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Charset support (was: Accept-Charset support)

From: Klaus Weide <kweide@tezcat.com>
Date: Thu, 12 Dec 1996 23:06:57 -0600 (CST)
To: Francois Yergeau <yergeau@alis.com>
cc: www-international@w3.org
Message-ID: <Pine.SUN.3.95.961212221133.29454H-100000@xochi.tezcat.com>
Some small correction/addtition, which is _not_ meant in any way to
defend HTTP 1.1 w.r.t. Warning headers:

On Thu, 12 Dec 1996, Francois Yergeau wrote:
> Do you mean that unsupported, fictitious statement that ISO 8859-1 is
> somehow the default for text documents transmitted through HTTP?  

At least the Lynx code has tried to take that statement seriously, for
display of text without an explicit charset.  Yes it is possible to
use it in the way described below, but is is at least made slightly
inconvenient (by requiring a special toggle or command line flag, which
cannot even be saved as a user preference).

> I hope
> everyone on this list realizes that this is wrong, that everybody and his
> brother sets his browser to default to whatever charset is appropriate to
> one's language, that every server assumes the data it gets from a form is in
> the same charset as the form itself.  Web history notwithstanding.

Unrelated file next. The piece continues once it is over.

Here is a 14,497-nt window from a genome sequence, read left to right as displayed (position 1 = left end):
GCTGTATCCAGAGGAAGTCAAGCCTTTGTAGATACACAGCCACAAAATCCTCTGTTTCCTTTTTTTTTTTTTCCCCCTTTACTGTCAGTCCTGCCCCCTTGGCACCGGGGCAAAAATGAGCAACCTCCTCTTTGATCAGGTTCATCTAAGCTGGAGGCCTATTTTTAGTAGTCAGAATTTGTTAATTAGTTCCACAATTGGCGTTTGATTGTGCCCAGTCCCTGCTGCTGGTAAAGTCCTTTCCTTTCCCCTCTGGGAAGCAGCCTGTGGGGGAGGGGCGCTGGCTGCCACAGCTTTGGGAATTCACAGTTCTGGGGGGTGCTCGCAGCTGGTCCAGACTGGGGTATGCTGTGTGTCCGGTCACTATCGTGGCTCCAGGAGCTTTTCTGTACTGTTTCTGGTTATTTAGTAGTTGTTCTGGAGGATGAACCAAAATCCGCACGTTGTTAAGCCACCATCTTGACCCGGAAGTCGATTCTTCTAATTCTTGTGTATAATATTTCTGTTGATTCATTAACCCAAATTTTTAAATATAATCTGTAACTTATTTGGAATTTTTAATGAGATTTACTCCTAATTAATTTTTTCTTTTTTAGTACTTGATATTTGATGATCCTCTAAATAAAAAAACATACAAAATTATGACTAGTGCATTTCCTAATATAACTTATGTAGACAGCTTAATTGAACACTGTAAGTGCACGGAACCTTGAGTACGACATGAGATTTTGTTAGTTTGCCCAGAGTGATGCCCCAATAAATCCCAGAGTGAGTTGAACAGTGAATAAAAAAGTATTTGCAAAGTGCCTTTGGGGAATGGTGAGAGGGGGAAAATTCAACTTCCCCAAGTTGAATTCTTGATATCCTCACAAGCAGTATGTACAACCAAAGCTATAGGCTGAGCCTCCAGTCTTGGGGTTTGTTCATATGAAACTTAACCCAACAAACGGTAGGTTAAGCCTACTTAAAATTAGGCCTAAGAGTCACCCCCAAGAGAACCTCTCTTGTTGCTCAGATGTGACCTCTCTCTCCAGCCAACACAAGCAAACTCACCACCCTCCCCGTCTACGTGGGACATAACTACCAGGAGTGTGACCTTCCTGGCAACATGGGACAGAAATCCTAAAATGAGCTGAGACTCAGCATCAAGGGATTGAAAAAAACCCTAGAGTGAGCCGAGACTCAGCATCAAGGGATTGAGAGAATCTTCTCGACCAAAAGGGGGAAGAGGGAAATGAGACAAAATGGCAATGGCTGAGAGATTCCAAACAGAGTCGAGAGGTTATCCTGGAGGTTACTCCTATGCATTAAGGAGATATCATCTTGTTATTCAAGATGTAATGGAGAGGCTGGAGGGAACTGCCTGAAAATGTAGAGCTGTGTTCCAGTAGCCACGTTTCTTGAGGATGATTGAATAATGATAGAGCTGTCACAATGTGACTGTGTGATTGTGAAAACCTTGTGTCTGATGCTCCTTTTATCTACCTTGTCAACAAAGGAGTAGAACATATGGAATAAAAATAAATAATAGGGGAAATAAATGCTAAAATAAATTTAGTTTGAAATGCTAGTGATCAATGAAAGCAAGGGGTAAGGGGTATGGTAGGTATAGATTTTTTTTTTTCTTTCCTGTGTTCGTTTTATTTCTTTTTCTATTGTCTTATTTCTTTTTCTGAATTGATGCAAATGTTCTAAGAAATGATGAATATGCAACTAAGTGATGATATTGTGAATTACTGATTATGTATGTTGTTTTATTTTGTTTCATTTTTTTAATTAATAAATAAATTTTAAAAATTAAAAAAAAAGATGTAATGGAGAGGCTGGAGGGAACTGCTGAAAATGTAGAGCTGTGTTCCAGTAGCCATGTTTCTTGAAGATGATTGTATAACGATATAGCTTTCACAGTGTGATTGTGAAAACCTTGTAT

> 
> Or do you mean the statement that one can assume that all HTTP clients
> support ISO 8859-1?  Again, this is patently false; try Lynx on a
> non-Latin-1 terminal.

Lynx definitely supports ISO 8859-1, whether a Latin-1 terminal is in
use or not.  In the latter case, for a choice of several Display
Character Sets, it translates from Latin-1 to the terminal's code
page, and displays replacement characters (or strings) for those
characters of U+00A1 .. U+00FF which are not available on the terminal
(e.g. "oe" or "o" for "", " 1/2" for "".).  It is my understanding
(resulting from recent responses on this list) that for UTF-8 support,
GUI browsers will also have to resort to replacement representations
(unless they _really_ have access to a set of glyphs for the full BMP
repertoire), so they will become more like Lynx<G>.

> I voiced those concerns at the HTTP-WG meeting at the last IETF, starting
> what was later called the "charset flap".  It ended when Roy Fielding's
> poorly thought-out assertions overruled my verifiable arguments.
> 
> The argument of being consistent with a false statement about a fictitious,
> universally disregarded default seems rather weak to me.

Not universally.

   Klaus
Received on Friday, 13 December 1996 00:06:56 GMT

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